(Photo source) Very distressing (and pretty darn shameful) news today from Sibiu: The lovely Brukenthal Palace (a complex of six museums) has had to partially close its doors to the public due to lack of funds through budget cuts - according to THIS article in today's Bucharest Herald (slightly edited below), the gas has been cut off, there's one light bulb per office and the heating was switched off four days ago...
'A dramatic situation at the National Brukenthal Museum in Sibiu: The museum will be partially closed due to financial problems. The Culture Ministry announced that it has asked the museum’s manager to “immediately resign” for breaking “professional ethic” and,according to the mandate given by the ministry, for “distorting” the museum’s situation. Asked whether he would resign as requested, Sabin Luca answered in the negative, stating that he "had done his job".
“We are forced to take measures to avoid corruption or upsetting Romania’s budget balances. And honestly, it’s no joke but this is life right now - one light bulb per office will be in use at the Brukenthal National Museum. The gas has been disconnected. The heating was turned off four days ago even though the law has stipulations - a certain temperature should be registered for three consecutive days before shutting the heaters down. We are helpless since we are already in a hole, with RON 150,000 in back payments,” Sabin Luca stated on Monday. Asked whether he would resign, as the Culture Ministry representatives requested, Sabin Luca answered that he would not.
(Photo source) “On March 29 the secretary of state and general secretary to the Culture Ministry informed the manager of the Brukenthal Museum via communiqué that the situation had been resolved, after a supplementary allocation of RON 700,000 had been made available for the first half of 2013,” a Culture Ministry posted on the institution’s website. The communiqué criticises the fact that although the museum’s manager was informed that the situation had been resolved, the manager announced that the institution would nevertheless be partially closed.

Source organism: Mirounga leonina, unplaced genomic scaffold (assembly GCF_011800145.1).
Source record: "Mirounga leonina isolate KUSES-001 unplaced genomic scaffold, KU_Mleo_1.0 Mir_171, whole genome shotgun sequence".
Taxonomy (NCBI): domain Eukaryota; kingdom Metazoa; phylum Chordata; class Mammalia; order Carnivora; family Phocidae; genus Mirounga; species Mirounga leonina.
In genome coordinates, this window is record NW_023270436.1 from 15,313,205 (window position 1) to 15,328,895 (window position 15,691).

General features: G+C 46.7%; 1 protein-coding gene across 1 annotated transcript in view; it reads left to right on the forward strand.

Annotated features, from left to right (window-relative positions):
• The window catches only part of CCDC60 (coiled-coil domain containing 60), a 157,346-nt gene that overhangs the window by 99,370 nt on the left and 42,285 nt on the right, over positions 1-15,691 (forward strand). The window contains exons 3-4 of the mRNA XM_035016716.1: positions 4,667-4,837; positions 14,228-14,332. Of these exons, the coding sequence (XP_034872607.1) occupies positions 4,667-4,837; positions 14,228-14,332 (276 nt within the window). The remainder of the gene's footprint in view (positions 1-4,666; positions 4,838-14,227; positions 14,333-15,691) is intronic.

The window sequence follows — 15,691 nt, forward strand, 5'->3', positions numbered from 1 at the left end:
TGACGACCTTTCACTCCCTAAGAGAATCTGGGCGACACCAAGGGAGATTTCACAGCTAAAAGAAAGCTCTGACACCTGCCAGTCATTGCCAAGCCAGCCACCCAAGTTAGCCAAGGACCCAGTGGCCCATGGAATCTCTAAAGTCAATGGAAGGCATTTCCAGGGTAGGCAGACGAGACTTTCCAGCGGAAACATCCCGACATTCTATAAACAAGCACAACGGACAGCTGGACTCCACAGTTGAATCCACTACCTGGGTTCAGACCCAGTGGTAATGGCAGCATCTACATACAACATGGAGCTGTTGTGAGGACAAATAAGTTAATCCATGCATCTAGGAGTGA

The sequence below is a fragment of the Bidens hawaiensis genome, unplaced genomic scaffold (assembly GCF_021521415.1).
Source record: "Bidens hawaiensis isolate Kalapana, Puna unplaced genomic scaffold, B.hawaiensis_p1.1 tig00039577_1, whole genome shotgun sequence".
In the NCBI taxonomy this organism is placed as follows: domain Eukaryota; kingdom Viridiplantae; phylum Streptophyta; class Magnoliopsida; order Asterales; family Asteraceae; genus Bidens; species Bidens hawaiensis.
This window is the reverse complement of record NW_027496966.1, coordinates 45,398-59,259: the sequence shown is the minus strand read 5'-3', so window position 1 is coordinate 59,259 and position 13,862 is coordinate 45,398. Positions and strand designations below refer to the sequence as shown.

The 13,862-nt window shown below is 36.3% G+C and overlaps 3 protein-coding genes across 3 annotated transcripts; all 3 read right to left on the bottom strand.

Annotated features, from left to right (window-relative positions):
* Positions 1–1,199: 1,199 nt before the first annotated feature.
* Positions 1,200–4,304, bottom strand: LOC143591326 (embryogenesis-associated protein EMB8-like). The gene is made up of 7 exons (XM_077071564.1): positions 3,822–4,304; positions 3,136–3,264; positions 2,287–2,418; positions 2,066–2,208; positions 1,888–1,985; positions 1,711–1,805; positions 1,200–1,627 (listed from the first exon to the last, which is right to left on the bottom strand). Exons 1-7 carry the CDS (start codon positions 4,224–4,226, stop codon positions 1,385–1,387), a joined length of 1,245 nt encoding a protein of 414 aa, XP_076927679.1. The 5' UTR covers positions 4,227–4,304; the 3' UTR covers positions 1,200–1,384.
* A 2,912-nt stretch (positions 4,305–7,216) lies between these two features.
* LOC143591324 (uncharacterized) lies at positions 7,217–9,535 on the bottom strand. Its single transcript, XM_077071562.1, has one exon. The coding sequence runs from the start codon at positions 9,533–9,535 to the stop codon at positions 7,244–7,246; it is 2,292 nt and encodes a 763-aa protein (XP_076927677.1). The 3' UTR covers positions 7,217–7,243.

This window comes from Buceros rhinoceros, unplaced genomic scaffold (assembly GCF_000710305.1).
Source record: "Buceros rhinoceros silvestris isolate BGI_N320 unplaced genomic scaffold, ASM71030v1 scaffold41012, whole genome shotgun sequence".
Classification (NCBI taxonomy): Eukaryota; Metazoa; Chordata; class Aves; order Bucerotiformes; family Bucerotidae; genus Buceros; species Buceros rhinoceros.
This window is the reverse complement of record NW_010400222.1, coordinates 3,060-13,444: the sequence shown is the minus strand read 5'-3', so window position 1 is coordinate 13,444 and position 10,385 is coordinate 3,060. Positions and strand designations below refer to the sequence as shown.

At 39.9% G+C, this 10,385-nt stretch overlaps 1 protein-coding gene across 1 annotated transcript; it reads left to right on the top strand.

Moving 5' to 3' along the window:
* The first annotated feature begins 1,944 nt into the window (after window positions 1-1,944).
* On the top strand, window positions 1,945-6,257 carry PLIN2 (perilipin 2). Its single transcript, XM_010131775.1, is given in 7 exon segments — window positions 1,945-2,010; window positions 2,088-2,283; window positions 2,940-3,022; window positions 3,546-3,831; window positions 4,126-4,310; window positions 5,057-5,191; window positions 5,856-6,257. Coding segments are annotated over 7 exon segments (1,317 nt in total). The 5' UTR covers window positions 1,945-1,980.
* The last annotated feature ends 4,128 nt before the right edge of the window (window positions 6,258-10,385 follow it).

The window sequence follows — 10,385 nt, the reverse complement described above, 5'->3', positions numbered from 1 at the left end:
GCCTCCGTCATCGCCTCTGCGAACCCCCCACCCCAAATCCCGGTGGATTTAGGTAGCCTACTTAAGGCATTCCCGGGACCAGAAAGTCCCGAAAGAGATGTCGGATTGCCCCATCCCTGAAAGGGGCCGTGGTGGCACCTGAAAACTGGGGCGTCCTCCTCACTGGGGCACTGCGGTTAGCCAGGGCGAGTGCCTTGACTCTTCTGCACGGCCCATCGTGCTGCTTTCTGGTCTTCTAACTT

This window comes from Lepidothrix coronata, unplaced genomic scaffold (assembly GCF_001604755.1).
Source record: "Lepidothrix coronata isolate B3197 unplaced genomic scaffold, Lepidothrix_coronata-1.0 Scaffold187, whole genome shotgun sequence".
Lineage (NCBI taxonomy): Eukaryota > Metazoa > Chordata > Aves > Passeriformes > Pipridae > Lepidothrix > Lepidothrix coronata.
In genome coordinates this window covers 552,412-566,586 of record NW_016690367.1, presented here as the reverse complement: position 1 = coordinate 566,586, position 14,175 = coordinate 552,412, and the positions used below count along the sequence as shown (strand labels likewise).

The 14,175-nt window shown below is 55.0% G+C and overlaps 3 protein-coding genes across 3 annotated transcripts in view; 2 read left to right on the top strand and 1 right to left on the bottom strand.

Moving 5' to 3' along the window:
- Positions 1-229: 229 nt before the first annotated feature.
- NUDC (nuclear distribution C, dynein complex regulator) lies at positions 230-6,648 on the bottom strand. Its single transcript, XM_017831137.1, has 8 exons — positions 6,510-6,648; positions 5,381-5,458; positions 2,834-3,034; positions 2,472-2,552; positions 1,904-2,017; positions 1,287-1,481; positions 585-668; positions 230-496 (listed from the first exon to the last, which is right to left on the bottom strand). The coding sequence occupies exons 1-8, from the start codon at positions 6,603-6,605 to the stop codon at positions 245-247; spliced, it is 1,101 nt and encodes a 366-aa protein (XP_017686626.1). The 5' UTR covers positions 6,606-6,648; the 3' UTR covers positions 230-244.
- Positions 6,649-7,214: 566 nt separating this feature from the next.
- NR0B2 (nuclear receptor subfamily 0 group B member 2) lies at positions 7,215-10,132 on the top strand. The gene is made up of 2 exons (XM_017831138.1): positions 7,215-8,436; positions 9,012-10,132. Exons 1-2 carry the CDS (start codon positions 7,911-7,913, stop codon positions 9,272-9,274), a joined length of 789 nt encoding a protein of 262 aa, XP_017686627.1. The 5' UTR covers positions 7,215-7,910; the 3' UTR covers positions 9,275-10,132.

On Monday, Dr. Sabin Luca, the director of Sibiu’s Brukenthal National Museum, announced that he had decided to temporarily block visitors’ access to the ground floor of the Brukenthal Palace where the museum is located, but also to the History Museum’s “Thesaurus” exhibition, due to shortage of funds. The museum had received only RON 21,000 for March from the Culture Ministry he said, while it needed approximately ten times that sum - approximately RON 204,000.
(Photo source) According to a multi-annual report posted on the institution’s website, the Brukenthal National Museum was visited by 77,545 people in 2006, 245,067 in 2007 when Sibiu was the European Capital of Culture, and by 378,181 in 2012. The museum was in fourth place at national level last year, behind Bran Castle, the “Astra” Sibiu National Museum Centre and the Antipa Museum.'